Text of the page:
What Is Demand Uncertainty?
Demand uncertainty occurs during times when a business or an industry is unable to accurately predict consumer demand for its products or services. This can cause a number of problems for the business, especially in managing orders and stocking levels, with effects magnifying through the supply chain
The causes of demand uncertainty may result from inherent qualities of the business and its customer base, or from external factors. Seasonal fluctuations, for example, are a type of inherent uncertainty, although industries that experience seasonal fluctuations can often use records from past years to anticipate and estimate the current seasonal shift. Businesses with a very innovative product or service will face a great deal of demand uncertainty, simply because their uniqueness means that there is no track record from which to draw conclusions about demand.
Customer preference, however, can shift rapidly and without warning, sometimes because a new trend or fashion emerges. Consumer demand can shift due to technological advances that make familiar products obsolete; demand can also be diluted by the entry of new competitors into the industry. The state of the economy affects consumer demand, with a strong economy leading to increased demand while a weak economy depresses it. Natural or human-caused disasters and times of political unrest are examples of external factors that contribute to both demand and supply uncertainty.
When demand is uncertain, it’s difficult to determine the right quantity of supplies and goods to order for the next sales cycle. A business that anticipates a normal or high level of sales, only to see the demand drop, will have leftover goods that must be stored, returned or discarded. Each of these scenarios leads to extra costs. If demand increases, however, and the company does not have a sufficient supply of goods to sell, the result is dissatisfied customers, some of whom may purchase from a competitor that does have a supply of the desired goods. Some customers may never return to the original seller, resulting in loss of business for that company.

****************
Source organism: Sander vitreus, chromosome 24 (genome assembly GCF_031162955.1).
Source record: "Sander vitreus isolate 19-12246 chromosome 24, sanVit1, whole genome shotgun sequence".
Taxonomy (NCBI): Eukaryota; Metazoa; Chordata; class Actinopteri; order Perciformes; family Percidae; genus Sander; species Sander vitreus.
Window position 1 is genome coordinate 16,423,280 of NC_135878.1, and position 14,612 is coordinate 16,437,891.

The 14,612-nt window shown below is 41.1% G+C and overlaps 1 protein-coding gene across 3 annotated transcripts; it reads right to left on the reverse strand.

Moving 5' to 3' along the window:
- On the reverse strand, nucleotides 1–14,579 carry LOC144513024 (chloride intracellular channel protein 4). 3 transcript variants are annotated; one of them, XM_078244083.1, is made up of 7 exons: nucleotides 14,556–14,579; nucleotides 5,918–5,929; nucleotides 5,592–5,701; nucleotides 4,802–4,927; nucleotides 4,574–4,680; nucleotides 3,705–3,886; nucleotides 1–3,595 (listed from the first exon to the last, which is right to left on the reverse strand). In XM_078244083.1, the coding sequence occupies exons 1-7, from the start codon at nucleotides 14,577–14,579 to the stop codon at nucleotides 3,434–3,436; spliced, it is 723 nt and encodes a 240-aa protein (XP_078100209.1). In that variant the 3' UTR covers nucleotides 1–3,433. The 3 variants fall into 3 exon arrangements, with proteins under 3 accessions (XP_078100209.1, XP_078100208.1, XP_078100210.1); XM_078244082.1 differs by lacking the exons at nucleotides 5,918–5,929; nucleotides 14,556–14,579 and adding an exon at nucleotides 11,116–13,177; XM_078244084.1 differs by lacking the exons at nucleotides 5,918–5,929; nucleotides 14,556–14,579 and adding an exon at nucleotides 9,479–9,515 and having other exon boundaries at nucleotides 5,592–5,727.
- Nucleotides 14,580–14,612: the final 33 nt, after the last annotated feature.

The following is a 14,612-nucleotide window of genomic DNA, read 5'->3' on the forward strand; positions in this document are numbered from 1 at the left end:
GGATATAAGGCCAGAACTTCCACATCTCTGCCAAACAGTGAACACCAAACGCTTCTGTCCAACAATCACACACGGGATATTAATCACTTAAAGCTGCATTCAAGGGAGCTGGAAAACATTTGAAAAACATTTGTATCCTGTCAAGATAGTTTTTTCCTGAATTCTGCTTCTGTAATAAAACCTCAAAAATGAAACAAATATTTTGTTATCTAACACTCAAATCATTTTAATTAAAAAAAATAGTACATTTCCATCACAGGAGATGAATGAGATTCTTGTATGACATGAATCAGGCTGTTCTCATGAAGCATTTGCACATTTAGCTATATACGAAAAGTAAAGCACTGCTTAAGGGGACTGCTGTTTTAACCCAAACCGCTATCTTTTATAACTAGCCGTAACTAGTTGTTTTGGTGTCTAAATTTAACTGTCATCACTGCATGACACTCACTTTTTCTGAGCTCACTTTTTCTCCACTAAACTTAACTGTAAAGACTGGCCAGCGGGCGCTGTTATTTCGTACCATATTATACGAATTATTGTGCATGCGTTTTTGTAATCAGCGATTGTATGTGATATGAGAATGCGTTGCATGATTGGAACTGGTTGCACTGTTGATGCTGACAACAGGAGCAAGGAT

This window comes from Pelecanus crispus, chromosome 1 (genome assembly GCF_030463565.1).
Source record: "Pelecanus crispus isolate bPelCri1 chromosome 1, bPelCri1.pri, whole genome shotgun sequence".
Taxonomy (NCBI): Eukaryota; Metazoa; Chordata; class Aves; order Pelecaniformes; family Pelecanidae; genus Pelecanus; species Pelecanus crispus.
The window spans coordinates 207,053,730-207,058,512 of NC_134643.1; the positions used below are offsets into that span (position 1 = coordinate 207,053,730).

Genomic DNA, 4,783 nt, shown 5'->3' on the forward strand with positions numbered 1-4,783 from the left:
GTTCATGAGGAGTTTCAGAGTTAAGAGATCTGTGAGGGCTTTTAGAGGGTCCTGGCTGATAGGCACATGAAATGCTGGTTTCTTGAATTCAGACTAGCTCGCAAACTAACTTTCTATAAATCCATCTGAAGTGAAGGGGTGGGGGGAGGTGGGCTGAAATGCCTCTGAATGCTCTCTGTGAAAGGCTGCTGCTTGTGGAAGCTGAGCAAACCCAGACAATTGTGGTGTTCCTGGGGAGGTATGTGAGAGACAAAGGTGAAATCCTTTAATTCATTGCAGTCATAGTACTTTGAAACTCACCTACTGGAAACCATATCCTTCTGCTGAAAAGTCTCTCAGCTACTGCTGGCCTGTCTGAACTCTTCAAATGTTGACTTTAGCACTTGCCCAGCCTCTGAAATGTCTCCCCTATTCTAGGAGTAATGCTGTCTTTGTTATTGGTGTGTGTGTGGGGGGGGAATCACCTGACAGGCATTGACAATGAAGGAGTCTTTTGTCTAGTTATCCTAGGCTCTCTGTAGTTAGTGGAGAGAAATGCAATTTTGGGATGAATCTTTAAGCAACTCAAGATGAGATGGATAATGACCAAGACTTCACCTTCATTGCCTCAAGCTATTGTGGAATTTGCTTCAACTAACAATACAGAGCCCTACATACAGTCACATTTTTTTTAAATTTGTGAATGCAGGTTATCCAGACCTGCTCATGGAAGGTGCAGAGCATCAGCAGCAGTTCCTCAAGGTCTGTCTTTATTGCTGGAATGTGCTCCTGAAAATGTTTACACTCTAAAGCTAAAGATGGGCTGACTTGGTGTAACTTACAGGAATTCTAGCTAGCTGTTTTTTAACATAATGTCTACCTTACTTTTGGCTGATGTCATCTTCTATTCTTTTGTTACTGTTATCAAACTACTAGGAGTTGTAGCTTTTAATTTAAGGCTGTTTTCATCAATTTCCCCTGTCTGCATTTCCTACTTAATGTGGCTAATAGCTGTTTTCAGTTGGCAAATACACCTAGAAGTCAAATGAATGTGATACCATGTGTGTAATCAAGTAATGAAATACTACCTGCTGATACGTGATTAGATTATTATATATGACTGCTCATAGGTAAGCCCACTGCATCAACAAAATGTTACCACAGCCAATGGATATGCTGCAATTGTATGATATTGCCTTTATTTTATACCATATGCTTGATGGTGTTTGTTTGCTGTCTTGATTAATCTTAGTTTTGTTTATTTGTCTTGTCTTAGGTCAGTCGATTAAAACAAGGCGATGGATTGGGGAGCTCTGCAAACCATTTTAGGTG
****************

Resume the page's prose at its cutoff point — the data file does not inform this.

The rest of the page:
Problems caused by demand uncertainty aren’t limited to stocking of goods. When demand fluctuates, it becomes difficult to achieve appropriate staffing levels, especially for retail companies. Other areas of expenditure, such as equipment purchases or facility development, may also be affected.
Demand uncertainty at the retail customer level has a way of becoming magnified down the supply chain. When wholesalers notice that the retail outlets they serve have cut back or increased their orders, the wholesalers are likely to cut back or increase purchases from manufacturers by a greater percentage, in order to hedge their bets. Manufacturers, in turn, may hedge their bets even further on their orders from suppliers of raw materials. As result, raw materials suppliers may end up with a six month or greater backlog, on a supply chain that began with retailers ordering an extra supply of only one month. This is known as the bullwhip effect, because it charts in a way that resembles the action of a bullwhip when the “handle” is moved slightly while the “tail” swings in wider and wider fluctuations.
Certain industries are more vulnerable to demand uncertainty than others. A study reported in Harvard Business Review compared industries on two scales, demand uncertainty and technological uncertainty. Ranked high in demand uncertainty, while low in technological uncertainty, were consumer-level industries, such as as restaurants and hotels, healthcare services, and retail. However, materials suppliers such as coal, mining and steelworks ranked even higher in demand uncertainty. Furthermore, some industries face high demand uncertainty, along with high technological uncertainty. These industries include transportation, computers, software, medical equipment and pharmaceuticals. The study authors recommend close monitoring of consumer demand, along with better communication along the supply chain, as a way to deal with demand uncertainty. Industries that experience high technological and high demand uncertainty should also pay close attention to innovation management.